Grant Brothers MMA and Boxing Gym co-owners Neil Forester and Ryan “RG” Grant believe what happens at their gym warrants a television show.
“We kind of joke about it but it’s not even a joke,” says Forester. “We can probably set up cameras in here and it would be a reality TV show.”
Of many entertaining moments, they are often privy to people who believe they could quickly rise up to challenge professional fighters like UFC middleweight champion Anderson Silva.
“Once a week we have a guy come in off the street who has decided he wants to be a fighter but without any experience, any skill set, any understanding of what he’s got to have,” he says. “By the end of the first class they’re literally throwing up — never mind they have no skill — but their cardio is so bad that they don’t realize the cardio involved in it.”
Grant, a former amateur fighter and the gym’s boxing trainer, says his goal is for everyone to realize it’s not a game but a professional combat sport that can hurt not their opponents, but also themselves.
“This is not days, not months, not weeks, this is years and years and years and years of practice and dedication and discipline,” he says. “I want these guys to take the understanding of what they’re doing and I make a lot of references to real life situations. Are you going to cross the street without you looking both sides? That’s like you punching a guy and you’re not looking at your opponent.”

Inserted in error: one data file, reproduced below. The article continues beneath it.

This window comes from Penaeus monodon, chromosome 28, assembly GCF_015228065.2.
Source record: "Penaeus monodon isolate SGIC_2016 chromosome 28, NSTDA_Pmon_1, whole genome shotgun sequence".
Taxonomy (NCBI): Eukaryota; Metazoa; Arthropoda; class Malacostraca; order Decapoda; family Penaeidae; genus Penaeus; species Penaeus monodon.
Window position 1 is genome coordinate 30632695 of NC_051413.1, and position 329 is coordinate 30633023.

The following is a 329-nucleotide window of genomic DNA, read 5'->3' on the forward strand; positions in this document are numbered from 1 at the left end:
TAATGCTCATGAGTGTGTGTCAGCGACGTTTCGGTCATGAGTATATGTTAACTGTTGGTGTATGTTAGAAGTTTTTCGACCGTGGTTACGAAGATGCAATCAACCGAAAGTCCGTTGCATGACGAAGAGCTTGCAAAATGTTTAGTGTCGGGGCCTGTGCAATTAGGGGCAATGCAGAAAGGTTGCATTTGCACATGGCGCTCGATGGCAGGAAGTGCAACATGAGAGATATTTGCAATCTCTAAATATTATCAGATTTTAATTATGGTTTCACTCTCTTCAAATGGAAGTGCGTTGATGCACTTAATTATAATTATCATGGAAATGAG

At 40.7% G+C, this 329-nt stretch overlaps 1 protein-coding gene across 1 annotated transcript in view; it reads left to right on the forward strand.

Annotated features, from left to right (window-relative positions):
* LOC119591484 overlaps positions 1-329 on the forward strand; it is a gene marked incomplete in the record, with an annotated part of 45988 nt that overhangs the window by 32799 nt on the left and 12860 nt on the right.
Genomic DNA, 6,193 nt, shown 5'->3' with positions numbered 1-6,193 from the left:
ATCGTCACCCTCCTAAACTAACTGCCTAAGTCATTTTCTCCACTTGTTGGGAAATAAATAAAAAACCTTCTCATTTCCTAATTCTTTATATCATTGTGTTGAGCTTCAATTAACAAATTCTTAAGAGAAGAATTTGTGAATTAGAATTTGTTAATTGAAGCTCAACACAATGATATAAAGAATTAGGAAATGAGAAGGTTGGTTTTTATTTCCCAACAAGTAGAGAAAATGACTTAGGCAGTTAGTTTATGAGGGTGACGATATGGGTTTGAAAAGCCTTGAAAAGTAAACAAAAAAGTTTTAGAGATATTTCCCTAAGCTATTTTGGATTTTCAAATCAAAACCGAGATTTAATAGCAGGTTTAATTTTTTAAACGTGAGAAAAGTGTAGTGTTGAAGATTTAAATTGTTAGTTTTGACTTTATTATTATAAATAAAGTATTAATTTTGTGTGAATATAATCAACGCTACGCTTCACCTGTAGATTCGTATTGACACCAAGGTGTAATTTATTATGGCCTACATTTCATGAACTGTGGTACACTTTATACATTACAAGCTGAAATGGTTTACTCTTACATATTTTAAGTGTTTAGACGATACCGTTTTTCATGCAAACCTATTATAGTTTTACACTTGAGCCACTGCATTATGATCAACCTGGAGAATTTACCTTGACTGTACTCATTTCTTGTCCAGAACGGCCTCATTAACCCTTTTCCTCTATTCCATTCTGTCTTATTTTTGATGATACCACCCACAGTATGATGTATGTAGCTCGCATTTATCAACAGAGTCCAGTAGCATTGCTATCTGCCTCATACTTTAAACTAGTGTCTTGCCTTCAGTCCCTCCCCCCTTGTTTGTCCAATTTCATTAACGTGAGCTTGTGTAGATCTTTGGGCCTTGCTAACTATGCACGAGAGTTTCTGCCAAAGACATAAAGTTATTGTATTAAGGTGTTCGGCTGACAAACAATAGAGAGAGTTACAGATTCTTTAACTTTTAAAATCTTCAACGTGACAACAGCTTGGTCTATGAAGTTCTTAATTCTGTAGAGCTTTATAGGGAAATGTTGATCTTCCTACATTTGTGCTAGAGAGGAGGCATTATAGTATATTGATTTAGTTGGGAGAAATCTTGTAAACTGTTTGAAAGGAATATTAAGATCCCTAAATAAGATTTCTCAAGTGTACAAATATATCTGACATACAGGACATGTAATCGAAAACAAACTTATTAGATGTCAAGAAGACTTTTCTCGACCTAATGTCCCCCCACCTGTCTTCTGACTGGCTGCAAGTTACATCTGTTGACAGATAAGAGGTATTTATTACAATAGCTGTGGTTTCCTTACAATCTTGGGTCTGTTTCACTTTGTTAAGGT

The gym, located on Dufferin Street at Dolomite Drive, offers Brazilian jiu-jitsu, boxing, judo, Shotokan karate, Muay Thai, Sambo, Olympic wrestling and mixed martial arts training for beginners to advanced by trainers such as pro mixed martial arts and UFC fighter Sean Pierson. They also offer private lessons, lunch hour boxercise classes and recently launched programming for kids from four to 12 years old called mini-me MMA.
“That’s the new program so it focuses a bit on anti-bullying, staying in shape as well as self defence techniques and we try and also teach them some of the benefits of doing martial arts,” Forester says. “We just felt like it was a component that we were missing.”
As for the future, they plan to build on what they’re doing and continue to work with the school board, at risk youth and the Toronto police.
“If you really look further in depth as to what we do, what we offer and some of the things involved in it I think you’ll kind of look past two guys just trying to punch each other in the face and hurt each other because that’s not what it is,” says Forester. “We’re going to be fighting these misconceptions for a while to come but we’re breaking ground and we worked to help get the sport legitimized and sanctioned in the province and we’re just going to continue doing things for the benefit of the sport.”
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